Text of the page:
Project description:While being in the center of attention and exposed to other's evaluations humans are prone to experience embarrassment. To characterize the neural underpinnings of such aversive moments, we induced genuine experiences of embarrassment during person-group interactions in a functional neuroimaging study. Using a mock-up scenario with three confederates, we examined how the presence of an audience affected physiological and neural responses and the reported emotional experiences of failures and achievements. The results indicated that publicity induced activations in mentalizing areas and failures led to activations in arousal processing systems. Mentalizing activity as well as attention towards the audience were increased in socially anxious participants. The converging integration of information from mentalizing areas and arousal processing systems within the ventral anterior insula and amygdala forms the neural pathways of embarrassment. Targeting these neural markers of embarrassment in the (para-)limbic system provides new perspectives for developing treatment strategies for social anxiety disorders.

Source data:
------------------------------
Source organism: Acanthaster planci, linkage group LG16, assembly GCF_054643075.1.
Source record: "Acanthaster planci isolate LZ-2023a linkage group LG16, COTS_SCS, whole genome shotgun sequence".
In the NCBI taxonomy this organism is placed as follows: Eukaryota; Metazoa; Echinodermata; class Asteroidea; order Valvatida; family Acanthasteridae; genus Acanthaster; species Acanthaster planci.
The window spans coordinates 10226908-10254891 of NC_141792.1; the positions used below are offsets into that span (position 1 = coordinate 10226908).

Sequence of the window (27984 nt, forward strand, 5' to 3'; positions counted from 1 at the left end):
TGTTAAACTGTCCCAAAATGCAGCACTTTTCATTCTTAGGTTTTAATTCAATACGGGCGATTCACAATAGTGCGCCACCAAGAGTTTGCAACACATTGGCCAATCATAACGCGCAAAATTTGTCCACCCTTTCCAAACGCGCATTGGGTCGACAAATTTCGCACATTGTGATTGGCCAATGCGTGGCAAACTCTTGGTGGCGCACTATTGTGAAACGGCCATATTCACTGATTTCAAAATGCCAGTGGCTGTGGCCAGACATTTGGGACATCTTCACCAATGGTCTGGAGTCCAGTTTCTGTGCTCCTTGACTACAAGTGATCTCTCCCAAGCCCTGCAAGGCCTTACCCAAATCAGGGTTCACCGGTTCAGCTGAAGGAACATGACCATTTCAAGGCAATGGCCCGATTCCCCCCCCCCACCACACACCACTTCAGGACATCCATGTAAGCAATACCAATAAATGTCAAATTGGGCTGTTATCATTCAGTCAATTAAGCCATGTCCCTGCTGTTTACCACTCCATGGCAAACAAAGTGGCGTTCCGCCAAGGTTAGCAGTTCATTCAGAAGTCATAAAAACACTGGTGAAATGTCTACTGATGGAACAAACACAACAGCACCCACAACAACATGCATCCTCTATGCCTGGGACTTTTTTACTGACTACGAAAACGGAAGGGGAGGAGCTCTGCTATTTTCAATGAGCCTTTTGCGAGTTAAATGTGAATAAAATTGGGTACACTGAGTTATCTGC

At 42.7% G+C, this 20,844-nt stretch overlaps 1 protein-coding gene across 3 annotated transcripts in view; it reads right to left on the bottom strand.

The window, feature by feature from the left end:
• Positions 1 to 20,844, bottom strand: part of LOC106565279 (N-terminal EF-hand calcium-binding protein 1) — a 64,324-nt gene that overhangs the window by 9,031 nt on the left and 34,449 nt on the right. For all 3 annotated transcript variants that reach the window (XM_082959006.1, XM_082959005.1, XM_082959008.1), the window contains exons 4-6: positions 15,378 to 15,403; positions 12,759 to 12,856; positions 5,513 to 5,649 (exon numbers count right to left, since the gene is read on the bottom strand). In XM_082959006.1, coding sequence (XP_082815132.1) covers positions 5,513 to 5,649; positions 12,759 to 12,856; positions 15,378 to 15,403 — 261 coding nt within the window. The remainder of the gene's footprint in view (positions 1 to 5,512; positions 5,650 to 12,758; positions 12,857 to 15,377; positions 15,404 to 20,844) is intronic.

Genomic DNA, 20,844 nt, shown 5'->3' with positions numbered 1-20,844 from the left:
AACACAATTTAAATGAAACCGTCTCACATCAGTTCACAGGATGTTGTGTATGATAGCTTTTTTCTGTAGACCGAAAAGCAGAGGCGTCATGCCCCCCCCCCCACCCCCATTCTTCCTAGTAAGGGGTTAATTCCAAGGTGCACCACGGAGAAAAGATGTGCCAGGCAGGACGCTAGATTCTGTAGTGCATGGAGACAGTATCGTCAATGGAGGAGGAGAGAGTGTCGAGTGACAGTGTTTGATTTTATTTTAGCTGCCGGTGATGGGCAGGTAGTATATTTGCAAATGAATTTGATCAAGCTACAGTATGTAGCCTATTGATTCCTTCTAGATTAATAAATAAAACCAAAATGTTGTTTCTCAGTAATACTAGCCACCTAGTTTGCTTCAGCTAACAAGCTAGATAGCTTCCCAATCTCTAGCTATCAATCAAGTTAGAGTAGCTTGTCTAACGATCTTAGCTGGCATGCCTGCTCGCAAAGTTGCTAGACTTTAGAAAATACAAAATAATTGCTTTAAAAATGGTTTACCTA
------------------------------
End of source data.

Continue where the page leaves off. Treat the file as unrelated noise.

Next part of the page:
Project description:Accumulating evidence suggests that the neuropeptide oxytocin (OXT) can enhance empathy although it is unclear which specific behavioral and neural aspects are influenced, and whether the effects are modulated by culture, sex, and trait autism. Based on previous findings in Caucasian men, we hypothesized that a single intranasal dose of OXT would specifically enhance emotional empathy (EE) via modulatory effects on the amygdala in an Asian (Chinese) population and explored the modulatory role of sex and trait autism on the effects. We first conducted a double-blind, randomized between-subject design experiment using a modified version of the multifaceted empathy task to determine whether OXT's facilitation of EE can be replicated in Chinese men (<i>n</i> = 60). To further explore neural mechanisms behind and potential sex differences, functional MRI and skin conductance measures were acquired in an independent experiment incorporating men and women (<i>n</i> = 72). OXT enhanced EE across experiments and sex, an effect that was accompanied by reduced amygdala activity and increased skin conductance responses. On the network level OXT enhanced functional coupling of the right amygdala with the insula and posterior cingulate cortex for positive valence stimuli but attenuated coupling for negative valence stimuli. The effect of OXT on amygdala functional connectivity with the insula was modulated by trait autism. Overall, our findings provide further support for the role of OXT in facilitating EE and demonstrate that effects are independent of culture and sex and involve modulatory effects on the amygdala and its interactions with other key empathy regions.